Vivaldi adds advanced accessibility features and gets a fresh new icon

The Vivaldi browser releases version 1.11 with improved accessibility and a brand-new application icon.

Vivaldi browser 1.11 with a new icon

OSLO, Norway – 10 August, 2017 – Vivaldi, the most customizable web browser for power users, releases version 1.11 today with an improved Reader Mode, ability to easily turn off animated GIFs, adjustable Mouse Gesture sensitivity and a new icon.

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“We at Vivaldi strive to make the Internet accessible for all by building a browser that adapts to the user,” says Jon von Tetzchner, CEO at Vivaldi Technologies. “Catering for individual requirements is at the heart of our efforts.”

Advanced Reader Mode

Vivaldi’s Reader Mode provides a clutter-free reading environment by stripping off unwanted advertisements, videos and other distractions. With version 1.11, users can adjust the settings right at the top of the page they’re currently viewing in the Reader Mode. Without having to navigate away from the page, they can choose the font type and size of the text, set the column width and line height, as well as select either dark or light background.

Advanced Reader Mode in the Vivaldi Browser

Vivaldi’s custom Themes add another dimension to the improved Reader Mode. Users can choose their custom Theme and apply it to the Reader Mode. Custom Themes in Vivaldi have programmatic support to enforce minimal contrast, which makes the browser more comfortable for people with visual impairments.

Reader Mode with a Custom Theme in the Vivaldi Browser

Easy way to turn off GIF animations

Turning off GIF animations in the Vivaldi Browser

Vivaldi now offers a simple way of turning off GIF animations – a convenient option for people who react to flashing images and want to avoid them. Clicking on the Toggle Images icon in the Status Bar at the bottom of the screen reveals three options for loading animations – always, once or never.

Adjustable Mouse Gesture sensitivity

Editable Mouse Gestures in Vivaldi let users execute a command with a simple movement of the mouse. This accessibility feature lets users make their own mouse gestures at their convenience. In version 1.11, users get even more control over this feature with the ability to set the minimum stroke length for the gesture to be registered. The default minimum stroke length is set to 5 pixels and can be increased to up to 100 pixels, all controlled with a slider in the Settings.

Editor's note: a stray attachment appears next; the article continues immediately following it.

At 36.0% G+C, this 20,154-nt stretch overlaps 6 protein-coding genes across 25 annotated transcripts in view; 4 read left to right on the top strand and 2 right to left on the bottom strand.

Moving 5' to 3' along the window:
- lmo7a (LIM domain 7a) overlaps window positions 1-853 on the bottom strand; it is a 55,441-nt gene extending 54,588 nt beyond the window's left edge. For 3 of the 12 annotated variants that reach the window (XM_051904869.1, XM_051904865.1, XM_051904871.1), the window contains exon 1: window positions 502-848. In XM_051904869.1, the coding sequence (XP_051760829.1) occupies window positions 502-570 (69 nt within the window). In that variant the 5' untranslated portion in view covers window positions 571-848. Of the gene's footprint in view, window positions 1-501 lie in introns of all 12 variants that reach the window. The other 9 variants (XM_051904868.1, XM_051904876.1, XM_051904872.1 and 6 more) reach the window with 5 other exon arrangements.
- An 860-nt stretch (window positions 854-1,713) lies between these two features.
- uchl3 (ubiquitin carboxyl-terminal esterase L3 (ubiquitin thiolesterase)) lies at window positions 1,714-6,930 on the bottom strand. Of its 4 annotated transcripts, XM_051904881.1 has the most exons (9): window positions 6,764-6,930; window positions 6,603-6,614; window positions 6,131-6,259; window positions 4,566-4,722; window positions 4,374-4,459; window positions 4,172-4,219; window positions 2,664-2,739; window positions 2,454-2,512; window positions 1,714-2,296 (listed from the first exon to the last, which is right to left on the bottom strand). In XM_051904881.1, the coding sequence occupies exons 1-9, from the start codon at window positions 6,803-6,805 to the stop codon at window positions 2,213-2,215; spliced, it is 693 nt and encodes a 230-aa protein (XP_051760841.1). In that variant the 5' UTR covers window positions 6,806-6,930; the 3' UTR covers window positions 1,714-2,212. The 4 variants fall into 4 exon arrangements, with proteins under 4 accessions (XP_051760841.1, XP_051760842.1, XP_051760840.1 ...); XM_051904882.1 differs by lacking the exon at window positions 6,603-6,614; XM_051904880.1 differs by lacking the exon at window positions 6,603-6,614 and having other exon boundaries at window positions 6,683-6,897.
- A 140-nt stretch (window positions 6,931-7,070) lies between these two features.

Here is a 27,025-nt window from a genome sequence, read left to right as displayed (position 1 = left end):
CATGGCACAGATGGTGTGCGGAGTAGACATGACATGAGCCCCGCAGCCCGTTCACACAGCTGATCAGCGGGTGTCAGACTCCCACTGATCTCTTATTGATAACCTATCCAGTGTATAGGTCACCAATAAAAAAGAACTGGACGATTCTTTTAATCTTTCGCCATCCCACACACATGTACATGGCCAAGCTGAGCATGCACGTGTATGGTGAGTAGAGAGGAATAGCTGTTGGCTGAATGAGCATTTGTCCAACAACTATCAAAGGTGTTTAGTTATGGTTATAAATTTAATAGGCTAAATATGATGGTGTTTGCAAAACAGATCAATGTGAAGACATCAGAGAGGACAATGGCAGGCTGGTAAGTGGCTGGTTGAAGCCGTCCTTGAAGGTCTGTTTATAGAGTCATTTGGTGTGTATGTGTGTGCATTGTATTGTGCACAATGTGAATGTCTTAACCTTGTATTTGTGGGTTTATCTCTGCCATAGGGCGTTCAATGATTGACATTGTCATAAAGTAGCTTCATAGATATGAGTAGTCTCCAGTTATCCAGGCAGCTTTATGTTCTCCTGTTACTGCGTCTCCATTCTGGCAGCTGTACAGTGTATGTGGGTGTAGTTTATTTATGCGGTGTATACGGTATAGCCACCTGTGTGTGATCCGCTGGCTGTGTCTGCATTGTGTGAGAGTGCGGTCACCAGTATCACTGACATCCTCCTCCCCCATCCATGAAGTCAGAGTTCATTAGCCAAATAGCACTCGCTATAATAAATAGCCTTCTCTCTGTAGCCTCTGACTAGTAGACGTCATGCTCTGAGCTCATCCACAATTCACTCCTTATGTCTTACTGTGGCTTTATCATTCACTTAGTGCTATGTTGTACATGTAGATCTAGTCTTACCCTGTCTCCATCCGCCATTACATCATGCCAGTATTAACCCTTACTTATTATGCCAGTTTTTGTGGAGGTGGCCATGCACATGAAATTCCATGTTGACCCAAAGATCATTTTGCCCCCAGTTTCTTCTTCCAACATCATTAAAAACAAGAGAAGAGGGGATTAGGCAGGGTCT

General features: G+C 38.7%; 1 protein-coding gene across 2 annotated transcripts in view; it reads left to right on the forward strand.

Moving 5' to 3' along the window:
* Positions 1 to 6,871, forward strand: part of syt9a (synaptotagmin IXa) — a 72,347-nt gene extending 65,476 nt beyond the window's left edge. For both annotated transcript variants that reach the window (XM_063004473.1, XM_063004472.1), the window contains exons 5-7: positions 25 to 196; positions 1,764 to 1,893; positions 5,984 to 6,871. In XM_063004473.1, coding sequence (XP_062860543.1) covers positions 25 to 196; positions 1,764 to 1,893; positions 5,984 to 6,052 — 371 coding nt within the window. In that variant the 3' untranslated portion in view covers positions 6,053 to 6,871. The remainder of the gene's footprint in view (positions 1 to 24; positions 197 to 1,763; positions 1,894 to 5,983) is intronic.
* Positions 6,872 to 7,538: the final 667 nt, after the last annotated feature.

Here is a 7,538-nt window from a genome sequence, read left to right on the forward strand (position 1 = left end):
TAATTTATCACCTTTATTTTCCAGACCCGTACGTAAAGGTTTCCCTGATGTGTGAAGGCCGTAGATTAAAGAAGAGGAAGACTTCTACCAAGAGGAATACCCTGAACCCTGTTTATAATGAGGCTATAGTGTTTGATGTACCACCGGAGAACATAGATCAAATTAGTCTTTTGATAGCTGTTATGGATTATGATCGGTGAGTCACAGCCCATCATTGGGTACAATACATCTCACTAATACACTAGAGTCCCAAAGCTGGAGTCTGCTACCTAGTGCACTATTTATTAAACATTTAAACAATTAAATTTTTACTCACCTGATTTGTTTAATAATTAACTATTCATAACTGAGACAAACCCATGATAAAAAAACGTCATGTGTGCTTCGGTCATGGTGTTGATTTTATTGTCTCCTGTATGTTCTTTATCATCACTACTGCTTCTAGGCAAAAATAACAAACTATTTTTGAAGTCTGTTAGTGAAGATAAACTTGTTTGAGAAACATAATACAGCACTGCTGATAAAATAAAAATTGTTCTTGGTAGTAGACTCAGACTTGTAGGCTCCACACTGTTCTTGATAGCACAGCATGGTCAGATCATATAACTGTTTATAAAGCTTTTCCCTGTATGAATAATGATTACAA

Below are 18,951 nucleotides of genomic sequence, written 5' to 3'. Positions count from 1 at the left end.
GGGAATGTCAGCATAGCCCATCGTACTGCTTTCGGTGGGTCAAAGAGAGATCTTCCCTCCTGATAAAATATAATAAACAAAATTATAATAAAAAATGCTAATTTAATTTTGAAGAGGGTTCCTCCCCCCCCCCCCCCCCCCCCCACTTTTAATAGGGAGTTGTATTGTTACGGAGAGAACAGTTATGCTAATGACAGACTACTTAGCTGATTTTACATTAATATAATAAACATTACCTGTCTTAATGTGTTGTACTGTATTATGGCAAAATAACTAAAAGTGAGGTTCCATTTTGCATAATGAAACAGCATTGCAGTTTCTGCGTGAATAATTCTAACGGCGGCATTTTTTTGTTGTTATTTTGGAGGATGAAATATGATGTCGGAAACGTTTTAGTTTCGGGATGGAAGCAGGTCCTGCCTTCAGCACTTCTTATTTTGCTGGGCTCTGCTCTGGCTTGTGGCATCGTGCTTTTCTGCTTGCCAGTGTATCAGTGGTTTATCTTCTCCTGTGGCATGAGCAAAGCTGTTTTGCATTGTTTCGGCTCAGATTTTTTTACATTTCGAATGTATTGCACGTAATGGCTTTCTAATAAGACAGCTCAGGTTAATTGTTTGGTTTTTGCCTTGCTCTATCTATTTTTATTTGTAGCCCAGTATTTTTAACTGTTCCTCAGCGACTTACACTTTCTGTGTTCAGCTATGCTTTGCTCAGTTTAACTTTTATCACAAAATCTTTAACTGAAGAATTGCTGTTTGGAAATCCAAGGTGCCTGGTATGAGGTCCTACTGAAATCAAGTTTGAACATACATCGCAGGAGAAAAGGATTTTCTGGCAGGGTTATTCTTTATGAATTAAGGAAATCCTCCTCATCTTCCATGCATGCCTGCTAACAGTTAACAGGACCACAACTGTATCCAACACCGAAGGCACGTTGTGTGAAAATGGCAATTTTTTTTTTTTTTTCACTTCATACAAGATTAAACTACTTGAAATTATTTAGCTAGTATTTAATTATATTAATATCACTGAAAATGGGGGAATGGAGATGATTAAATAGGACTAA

Accessibility in Vivaldi

Other popular accessibility features in Vivaldi include:

  • Spatial navigation – the ability to quickly navigate to content with less input.
  • Quick Commands and keyboard shortcuts – controlling the browser from keyboard.
  • Zoom – ability to zoom on selected pages and set a zoom level on a per tab basis.

Meet the new V

Releasing version 1.11, Vivaldi updates its application icon to better reflect its innovative and yet playful side. The new icon with a rounder shape and a cleaner contemporary look has a friendlier appeal and makes the signature “V” stand out.

“As we keep redefining what a modern browser is, we want the Vivaldi icon – the first thing people see when they start up the program – to give a better, more pleasant visual experience to our users,” says Atle Mo, designer at Vivaldi Technologies. “This update marks the beginning of a larger visual overhaul as we’re working on our default themes and webpages. Stay tuned!”

About Vivaldi Technologies

Vivaldi Technologies is an employee-owned company that creates products and services for discerning web users. In everything it does, it believes in putting its users first.

Vivaldi is a powerful, personal, and private browser that adapts to you, not the other way around.

With its flexible, and fully customizable interface, the browser strives to offer the best Internet experience on any device and currently covers platforms such as Windows, Mac, Linux, Raspberry Pi, iOS, Android, and Android Automotive.

Vivaldi has two ground rules: privacy is a default, and everything’s an option. In practice, this means building software that protects users’ privacy but also does not track how they use it. It believes private and secure software should be the rule, not the exception.

Vivaldi is headquartered in Oslo, with offices in Reykjavik, Boston, and Palo Alto. Learn more about it at

For more information, please contact:

Varsha Chowdhury
[email protected]
Haakon Rølmann
[email protected]

For Japan-related queries, please contact:

Kaori Kotobuki
[email protected]

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